So you wanted to change job and finally you got that awaited offering. A new job, a better position and a better salary, all that separates you is the difficult moment where you will have to confront your boss and tell him that you want to leave. He will surely not be happy to hear your bad news you think. However, instead of becoming temperamental and angry as you expected, your boss stays quite calm and friendly. “Whatever problem you have, let’s fix it” he says.
This is the usual scenario in most cases, after an employee quits. Your current boss has a lot to lose if he lets you go, and he won’t mind to give you a counter offer to make his life easier. The fact is that losing an employee is a huge burden to a company, and your boss knows it. Let’s look at the costs he faces by losing you:
- Replacement Costs: Your company will have extra costs to replace you, both time and money. This includes, posting advertisements, paying recruitment agencies, allocating time for HR to find and interview new candidates among other costs.
- Time costs: The average time to recruit someone is around 3 months. During those 3 months, position will be unfilled, and HR will be busy working to fill that position. Your job will not be executed, creating extra stress in other workers, overtime costs, inneficiency in you department, and even possible losses of revenue and clients.
- Change costs: Change always has an unknown outcome and it can have a negative effect on your colleagues. Your replacement will need time to adapt to the job and environment and will need training to reach your previous level of service.
- Failure risks: The person might not adapt and succeed in your position, leading to another round of recruitment. Imagine a Sales Executive that quits, he might take clients with him after he leaves, or damage the relationship with the company due to change of account manager.
All those risks are considered when you announce that you want to quit. A company faces a lot of risks when someone resigns, and your boss role is to minimize all those risks. The easier and faster way to do it is to counter offer. More money or a promotion are the most common situations but not only. Although it is flattering and tempting to accept a counter offer, the truth is that counter offers rarely work out, and employees end up leaving the company soon after. Here are some of the reasons why you should be careful with a counter offer:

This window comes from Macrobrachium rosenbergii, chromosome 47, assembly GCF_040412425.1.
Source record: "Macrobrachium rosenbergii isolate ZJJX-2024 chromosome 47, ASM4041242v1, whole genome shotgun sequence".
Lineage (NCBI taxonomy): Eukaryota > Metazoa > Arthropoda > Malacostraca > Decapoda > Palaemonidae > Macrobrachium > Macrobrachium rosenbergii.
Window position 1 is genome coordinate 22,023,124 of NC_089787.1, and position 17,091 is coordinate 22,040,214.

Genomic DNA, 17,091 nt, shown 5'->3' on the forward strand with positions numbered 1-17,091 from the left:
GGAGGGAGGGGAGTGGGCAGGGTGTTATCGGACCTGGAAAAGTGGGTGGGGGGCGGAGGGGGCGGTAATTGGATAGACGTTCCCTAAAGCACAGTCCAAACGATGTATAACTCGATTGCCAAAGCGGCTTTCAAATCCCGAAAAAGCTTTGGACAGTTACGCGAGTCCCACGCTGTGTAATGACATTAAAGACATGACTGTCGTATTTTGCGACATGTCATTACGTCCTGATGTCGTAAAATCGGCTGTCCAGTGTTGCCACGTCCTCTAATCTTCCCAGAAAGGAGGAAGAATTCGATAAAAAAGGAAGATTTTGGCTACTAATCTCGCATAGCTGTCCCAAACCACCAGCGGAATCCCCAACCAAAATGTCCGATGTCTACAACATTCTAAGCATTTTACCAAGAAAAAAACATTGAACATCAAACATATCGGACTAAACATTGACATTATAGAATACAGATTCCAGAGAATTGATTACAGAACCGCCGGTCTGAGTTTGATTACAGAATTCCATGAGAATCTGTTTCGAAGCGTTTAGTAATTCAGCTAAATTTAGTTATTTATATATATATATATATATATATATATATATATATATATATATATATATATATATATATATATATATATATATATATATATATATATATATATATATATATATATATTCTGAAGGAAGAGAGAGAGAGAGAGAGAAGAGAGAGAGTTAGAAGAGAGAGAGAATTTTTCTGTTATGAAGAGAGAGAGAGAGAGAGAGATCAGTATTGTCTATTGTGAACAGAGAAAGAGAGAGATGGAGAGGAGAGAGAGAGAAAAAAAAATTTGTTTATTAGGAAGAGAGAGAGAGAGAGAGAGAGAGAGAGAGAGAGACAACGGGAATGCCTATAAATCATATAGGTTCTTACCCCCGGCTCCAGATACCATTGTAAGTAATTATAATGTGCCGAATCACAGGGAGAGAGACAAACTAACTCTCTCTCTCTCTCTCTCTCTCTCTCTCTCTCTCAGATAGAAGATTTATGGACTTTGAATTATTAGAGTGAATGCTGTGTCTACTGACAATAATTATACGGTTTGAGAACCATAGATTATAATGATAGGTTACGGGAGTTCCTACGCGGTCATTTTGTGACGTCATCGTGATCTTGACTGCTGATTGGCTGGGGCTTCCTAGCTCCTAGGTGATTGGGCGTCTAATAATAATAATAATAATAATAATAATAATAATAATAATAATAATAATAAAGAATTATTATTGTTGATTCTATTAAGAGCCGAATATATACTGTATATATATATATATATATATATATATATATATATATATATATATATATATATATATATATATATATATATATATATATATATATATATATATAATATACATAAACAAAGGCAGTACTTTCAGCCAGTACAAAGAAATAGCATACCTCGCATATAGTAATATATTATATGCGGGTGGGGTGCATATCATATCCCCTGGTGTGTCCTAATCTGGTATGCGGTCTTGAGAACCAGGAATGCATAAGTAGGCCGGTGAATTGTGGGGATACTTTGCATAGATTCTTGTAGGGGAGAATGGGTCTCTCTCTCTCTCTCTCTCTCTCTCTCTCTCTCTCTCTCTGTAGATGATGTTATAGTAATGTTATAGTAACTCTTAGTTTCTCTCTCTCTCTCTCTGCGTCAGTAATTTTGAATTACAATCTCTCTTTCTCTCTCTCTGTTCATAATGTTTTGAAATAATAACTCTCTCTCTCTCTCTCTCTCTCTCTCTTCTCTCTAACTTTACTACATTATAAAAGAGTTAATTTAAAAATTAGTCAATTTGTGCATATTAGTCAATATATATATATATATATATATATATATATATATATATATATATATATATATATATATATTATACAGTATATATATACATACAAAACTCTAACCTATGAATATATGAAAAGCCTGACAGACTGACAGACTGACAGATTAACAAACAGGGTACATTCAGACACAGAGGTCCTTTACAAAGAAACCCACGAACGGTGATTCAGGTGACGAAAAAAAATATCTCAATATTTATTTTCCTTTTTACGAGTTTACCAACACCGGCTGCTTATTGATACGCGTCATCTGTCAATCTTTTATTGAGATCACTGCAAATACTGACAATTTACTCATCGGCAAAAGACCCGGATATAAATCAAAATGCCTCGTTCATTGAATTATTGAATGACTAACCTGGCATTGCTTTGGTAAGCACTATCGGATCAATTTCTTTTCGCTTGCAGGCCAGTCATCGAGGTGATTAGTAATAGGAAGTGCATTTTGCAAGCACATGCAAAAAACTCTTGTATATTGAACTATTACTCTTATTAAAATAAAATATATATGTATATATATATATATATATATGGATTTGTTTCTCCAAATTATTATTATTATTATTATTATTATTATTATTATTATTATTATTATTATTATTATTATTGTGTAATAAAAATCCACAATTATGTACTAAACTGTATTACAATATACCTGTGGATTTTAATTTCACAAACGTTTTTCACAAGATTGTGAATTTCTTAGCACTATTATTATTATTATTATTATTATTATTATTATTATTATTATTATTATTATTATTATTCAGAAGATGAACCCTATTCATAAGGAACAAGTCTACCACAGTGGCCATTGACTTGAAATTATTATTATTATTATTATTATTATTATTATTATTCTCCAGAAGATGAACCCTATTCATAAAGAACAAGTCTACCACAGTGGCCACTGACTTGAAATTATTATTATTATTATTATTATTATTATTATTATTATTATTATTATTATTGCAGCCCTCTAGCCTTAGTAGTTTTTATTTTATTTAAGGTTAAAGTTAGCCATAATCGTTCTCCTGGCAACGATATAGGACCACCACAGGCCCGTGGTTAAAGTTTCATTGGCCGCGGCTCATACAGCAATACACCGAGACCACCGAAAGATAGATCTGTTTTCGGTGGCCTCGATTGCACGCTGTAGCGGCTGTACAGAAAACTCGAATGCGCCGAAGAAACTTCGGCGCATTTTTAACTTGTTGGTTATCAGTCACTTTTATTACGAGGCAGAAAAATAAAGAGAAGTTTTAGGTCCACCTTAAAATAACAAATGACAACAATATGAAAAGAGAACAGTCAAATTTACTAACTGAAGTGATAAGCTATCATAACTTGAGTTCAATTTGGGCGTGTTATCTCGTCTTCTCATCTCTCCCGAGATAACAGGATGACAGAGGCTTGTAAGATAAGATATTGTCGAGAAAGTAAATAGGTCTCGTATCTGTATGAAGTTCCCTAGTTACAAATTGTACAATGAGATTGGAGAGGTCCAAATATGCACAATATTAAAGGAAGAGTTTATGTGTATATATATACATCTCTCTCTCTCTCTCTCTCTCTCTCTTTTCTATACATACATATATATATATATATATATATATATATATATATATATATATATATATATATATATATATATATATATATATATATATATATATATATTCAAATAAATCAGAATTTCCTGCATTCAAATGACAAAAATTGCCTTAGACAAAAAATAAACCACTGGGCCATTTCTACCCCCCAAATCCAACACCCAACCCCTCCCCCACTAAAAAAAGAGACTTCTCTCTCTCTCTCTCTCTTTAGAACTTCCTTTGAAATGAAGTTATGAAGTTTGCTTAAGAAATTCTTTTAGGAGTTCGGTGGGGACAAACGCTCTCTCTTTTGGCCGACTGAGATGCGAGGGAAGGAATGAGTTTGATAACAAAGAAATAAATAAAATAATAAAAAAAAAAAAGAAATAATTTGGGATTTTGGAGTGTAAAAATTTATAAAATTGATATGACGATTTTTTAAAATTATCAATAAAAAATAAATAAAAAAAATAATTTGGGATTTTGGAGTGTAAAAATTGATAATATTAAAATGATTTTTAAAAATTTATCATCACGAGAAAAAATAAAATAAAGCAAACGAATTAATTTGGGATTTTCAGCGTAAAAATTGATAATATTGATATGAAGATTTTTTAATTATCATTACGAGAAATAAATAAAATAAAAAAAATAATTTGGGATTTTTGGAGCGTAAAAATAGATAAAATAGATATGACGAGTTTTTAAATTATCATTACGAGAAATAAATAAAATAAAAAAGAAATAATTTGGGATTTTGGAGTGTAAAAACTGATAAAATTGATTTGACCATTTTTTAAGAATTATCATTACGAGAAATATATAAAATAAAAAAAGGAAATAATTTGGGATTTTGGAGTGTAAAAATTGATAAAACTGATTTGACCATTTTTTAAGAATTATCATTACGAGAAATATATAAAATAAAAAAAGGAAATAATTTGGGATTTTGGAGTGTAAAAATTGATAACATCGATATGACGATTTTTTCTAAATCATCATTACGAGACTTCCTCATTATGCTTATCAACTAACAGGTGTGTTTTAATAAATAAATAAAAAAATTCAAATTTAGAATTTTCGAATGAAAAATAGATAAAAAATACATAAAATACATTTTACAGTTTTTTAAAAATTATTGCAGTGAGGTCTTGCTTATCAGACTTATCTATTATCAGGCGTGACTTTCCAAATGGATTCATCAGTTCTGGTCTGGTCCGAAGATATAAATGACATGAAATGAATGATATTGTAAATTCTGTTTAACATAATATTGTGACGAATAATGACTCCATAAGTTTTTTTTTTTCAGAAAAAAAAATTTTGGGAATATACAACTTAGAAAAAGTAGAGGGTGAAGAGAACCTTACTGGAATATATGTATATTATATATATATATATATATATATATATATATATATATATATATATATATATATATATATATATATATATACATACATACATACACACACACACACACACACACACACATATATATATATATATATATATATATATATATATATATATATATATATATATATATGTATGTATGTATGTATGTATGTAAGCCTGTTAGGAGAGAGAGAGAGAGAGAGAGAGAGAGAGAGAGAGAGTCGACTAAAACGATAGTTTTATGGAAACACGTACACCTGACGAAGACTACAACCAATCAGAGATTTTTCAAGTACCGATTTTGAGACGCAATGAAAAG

- You might be replaced. After you try to quit, you show you are unhappy and your company will start preparing your succession immediatelly. That is just a general HR policy: if there is a risk of losing someone, that employee replacement should be prepared immediatelly.
- If you are not happy for whatever reason, and you show it, your loyalty to the company will be in cause. If you stay for more money or promotion, you will also leave for the same reasons and your boss knows it.
- You will not be in the frontline for a new promotion or a new project. Your boss doesn’t know how much or for how long he can count on you.
- If bad times come, you will surely be one of the first to go.
- Will anything change? If you were not happy and wanted to change, will a higher salary solve the problems?
- You ethics will be questioned. No one trusts people that accept a counter offer. Later in your career, you might pay for this, either through a bad referal or badmouthing from other executives.
- Environment in your current company will change. Your colleagues might get jealous of your higher salary and your boss will question your credibility. You relationships will change.
- Your boss might be a great or bad boss, but when he counter offers you, he does because of his own interests, not yours. If you were worth that promotion or money, shouldn’t you have got it already?
- If you get raised now, when will the next raise happen? Did it just happen already? Most companies have compensation rules and plans that need to be fulfilled.
- Statistics show that if you accept a counter offer, the probability of voluntarily leaving in six months or being let go within one year is extremely high (both above 60%). This has been repeatedly demonstrated by the Fordyce Letter, an industry newsletter sent out to employment agency owners and managers. They quote this statistic in every article they write about the subject of “counter offers” (at least once per year).
The general idea is that your boss will give you a counter offer to solve his own problems, not because he cares for you. Counter offers are only a short term solution and do not promote efficiency, in fact most multinational companies even have policies of not giving any counter offers. Counter offer can bring you quick benefits, but in the long term it can also damage your career progression and income.
Our advice is to think very well before you quit. Weight all the factors, personal and professional that the change will bring to you. If you decide to quit, do it properly, handle your written resignation letter firmly and stick to your decision. Remember, counter offers are rarely a Win-Win solution.